- The Washington Times - Wednesday, July 23, 2003

It’s clear our policymakers in Washington have come a long way this year in understanding the importance of preventing the illegal copying and distribution of digital content and relying on private-sector ingenuity and innovation to do so.

Digital piracy hurts all of us — not just the individuals and companies who create imaginative and exciting content, but consumers as well in the form of higher prices and less incentive for continued creation of content. The real question is not whether to protect digital content, but how.

To their credit, many leaders in Congress realize the answer to that question is to let the private sector solve the problem. Both a newly minted congressional caucus and the Senate Republican High-Tech Task Force are correctly focusing on more appropriate government roles, such as educating citizens about the effects of piracy and enforcing the copyright laws already on the books.

The bipartisan Congressional Caucus on Intellectual Property Promotion and Piracy Prevention, chaired by Reps. Tom Feeney, Florida Republican, Robert Wexler, Florida Democrat, Mary Bono, California Republican, and Adam Smith, Washington Democrat, is educating fellow members about intellectual property rights in the modern age.

Also recently, the Senate Republican High-Technology Task Force issued its declaration of principles, explicitly repudiating the approach of government mandates.

And that recognition is key: The government can never trump the innovation and consumer satisfaction that the marketplace provides. This is a stark contrast to the attitude of Congress as recently as last winter, when there were loud calls for government mandates to “solve” the complex problem of digital piracy.

The solution offered at the time was for the federal government to pick which technology would be relied upon to prevent piracy and then force private companies to install that technology in every product they made that could conceivably be used with digital content.

It was as clear then as it is now: a “one-size-fits-all” solution cannot solve the piracy problem. But it surely would raise prices for consumers, stifle the development of new products, and even make the work of hackers easier.

Putting the government in the role of technology referee is illogical on its face, because the expertise resides not in government but in the high-tech and consumer electronics industries, which have created many anti-copying technologies in the past and which continue to develop more.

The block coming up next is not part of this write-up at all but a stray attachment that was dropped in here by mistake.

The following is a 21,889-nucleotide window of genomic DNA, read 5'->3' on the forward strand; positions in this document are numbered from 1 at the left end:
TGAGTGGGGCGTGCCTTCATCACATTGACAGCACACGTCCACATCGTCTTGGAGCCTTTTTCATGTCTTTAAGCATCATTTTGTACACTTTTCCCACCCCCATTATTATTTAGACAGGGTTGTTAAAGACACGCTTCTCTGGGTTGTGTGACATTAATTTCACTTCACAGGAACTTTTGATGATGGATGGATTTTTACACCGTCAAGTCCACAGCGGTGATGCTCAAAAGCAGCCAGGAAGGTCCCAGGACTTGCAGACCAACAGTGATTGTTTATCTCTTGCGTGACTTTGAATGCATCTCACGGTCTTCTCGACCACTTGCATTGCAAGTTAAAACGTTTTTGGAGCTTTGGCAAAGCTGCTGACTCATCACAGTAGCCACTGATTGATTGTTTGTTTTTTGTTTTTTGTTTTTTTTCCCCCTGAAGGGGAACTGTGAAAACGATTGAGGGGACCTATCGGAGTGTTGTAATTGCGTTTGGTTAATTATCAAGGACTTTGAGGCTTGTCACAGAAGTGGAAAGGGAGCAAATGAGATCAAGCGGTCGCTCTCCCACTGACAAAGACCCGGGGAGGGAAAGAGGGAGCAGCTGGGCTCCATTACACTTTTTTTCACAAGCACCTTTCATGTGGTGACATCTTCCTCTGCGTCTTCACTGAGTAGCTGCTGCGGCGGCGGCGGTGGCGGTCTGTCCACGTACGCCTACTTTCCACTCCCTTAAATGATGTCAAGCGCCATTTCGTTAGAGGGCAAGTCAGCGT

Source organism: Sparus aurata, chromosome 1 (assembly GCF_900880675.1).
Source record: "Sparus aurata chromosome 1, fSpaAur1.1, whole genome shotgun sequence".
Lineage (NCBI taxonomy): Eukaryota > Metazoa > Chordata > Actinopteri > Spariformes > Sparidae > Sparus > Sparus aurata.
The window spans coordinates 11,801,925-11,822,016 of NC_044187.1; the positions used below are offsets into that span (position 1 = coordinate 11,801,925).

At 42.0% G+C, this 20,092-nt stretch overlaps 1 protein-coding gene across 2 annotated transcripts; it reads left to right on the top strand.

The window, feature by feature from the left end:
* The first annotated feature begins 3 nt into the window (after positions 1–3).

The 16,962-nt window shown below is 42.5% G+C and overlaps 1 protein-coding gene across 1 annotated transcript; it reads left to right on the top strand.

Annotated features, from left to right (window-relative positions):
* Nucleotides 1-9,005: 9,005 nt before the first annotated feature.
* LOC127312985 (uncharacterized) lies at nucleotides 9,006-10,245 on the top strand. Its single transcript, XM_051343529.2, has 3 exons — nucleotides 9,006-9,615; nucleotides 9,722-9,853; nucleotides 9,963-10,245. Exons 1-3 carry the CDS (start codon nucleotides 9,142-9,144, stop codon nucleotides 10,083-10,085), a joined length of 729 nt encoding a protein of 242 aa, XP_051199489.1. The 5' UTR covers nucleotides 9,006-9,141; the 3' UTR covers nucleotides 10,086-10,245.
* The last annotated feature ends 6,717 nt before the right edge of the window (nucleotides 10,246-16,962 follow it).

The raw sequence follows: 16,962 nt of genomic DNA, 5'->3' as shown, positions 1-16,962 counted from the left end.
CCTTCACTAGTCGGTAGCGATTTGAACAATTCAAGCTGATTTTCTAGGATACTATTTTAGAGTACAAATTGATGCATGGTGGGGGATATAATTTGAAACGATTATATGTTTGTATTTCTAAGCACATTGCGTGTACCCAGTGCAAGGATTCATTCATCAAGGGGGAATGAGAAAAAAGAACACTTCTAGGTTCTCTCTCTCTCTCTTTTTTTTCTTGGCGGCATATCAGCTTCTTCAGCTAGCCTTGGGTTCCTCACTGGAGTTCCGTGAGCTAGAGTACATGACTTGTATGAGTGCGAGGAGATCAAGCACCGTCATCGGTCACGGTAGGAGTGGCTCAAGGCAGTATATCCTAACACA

There’s a much better way to save America’s digital content from theft: collaborative efforts by the private sector to develop both anti-piracy technologies and new business models that meet acceptance in the marketplace. This is the free market at work — letting those with the expertise develop solutions that will succeed in the marketplace by meeting consumer expectations.

Since January, the Alliance for Digital Progress has advocated this “no mandates” approach, because our members knew what the power of the market could do, even in a few months’ time. Our broad base of consumer groups, taxpayer organizations, public interest groups, industry associations and businesses all agree that a creative private market — backed by education and copyright enforcement by the government — is the key to success.

We’re gratified so many members of Congress agree. For example, the Republican task force principles are strong in their call for private-sector solutions. And at the caucus’ launch, Mrs. Bono said it was crucial that companies develop new business models for digital content that take advantage of the Internet.

The proof that this approach works is already in the marketplace. Apple’s iTunes Music Store provides legal downloads of songs over the Internet for 99 cents apiece — and has sold more than 5 million. Real Networks has already launched a competing service with 79-cent songs. Back in November, several movie studios launched the Movielink service, which offers legal Internet downloads of movies. These are encouraging examples of functioning anti-copying systems, and as long as the free market is at work, more will come.

The way for Congress and the nation to go is clear: encourage a market-driven environment that ensures strong protections for content as well as great products for consumers. Private-sector collaboration, not regulation, will deliver the greatest benefits for America.

Fred McClure is president of the Alliance for Digital Progress, a broad-based coalition opposing government-designed and mandated technology to solve the problem of digital piracy.


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